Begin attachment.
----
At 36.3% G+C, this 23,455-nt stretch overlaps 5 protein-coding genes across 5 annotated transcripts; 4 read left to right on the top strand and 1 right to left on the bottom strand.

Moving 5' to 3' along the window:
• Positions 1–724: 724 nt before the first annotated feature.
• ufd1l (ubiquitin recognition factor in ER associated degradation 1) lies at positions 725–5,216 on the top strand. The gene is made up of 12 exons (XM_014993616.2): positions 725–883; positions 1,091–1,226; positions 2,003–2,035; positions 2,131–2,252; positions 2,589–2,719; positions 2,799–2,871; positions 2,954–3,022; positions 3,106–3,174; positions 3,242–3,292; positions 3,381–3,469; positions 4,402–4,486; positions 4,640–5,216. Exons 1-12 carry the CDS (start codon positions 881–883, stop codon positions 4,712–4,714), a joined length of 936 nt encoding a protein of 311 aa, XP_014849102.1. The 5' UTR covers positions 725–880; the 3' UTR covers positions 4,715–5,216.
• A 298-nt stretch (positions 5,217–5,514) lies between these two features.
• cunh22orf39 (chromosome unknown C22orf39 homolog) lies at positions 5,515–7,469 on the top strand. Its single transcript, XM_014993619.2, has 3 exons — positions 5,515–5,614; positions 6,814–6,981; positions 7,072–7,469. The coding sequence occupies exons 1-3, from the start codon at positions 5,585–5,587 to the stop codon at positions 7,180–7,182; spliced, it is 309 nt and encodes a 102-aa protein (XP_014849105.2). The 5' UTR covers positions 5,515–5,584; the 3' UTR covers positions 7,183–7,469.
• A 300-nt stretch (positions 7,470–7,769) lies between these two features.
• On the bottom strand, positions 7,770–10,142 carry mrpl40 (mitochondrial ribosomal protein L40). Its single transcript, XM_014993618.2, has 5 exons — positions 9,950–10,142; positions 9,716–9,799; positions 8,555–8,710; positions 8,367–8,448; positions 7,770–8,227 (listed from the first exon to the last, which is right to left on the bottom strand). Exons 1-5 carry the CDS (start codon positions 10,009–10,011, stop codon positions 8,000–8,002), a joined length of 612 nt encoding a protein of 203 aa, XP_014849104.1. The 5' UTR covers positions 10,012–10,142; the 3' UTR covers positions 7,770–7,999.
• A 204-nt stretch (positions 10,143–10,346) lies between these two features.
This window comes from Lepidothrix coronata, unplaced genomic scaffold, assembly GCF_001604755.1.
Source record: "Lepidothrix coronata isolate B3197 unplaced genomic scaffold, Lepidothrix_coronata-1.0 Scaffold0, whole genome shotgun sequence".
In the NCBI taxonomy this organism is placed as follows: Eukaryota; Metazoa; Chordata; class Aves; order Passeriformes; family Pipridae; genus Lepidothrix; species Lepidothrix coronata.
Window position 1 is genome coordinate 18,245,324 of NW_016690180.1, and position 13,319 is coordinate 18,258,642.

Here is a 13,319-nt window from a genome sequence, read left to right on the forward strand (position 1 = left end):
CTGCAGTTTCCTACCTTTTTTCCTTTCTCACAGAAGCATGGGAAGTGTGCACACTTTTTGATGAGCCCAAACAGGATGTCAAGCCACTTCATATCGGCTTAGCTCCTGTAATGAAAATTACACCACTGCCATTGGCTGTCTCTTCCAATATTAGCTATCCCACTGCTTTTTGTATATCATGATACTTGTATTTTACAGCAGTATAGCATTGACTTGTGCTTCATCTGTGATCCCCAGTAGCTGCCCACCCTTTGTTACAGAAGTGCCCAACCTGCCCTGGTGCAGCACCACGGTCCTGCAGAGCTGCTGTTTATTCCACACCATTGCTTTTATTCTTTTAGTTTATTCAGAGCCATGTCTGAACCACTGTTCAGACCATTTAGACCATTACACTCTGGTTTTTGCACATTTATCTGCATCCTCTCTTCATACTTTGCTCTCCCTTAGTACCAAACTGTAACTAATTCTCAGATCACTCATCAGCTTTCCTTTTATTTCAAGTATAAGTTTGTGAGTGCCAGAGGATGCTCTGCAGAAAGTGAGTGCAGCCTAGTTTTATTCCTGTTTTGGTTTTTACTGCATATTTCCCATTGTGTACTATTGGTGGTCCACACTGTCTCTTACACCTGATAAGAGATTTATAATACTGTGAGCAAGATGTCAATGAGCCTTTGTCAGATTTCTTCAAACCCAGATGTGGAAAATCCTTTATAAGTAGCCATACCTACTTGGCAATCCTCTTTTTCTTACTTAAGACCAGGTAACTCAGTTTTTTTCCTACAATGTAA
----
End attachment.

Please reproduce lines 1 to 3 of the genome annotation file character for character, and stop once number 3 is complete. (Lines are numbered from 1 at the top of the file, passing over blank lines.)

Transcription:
At 36.3% G+C, this 23,455-nt stretch overlaps 5 protein-coding genes across 5 annotated transcripts; 4 read left to right on the top strand and 1 right to left on the bottom strand.

Moving 5' to 3' along the window:
• Positions 1–724: 724 nt before the first annotated feature.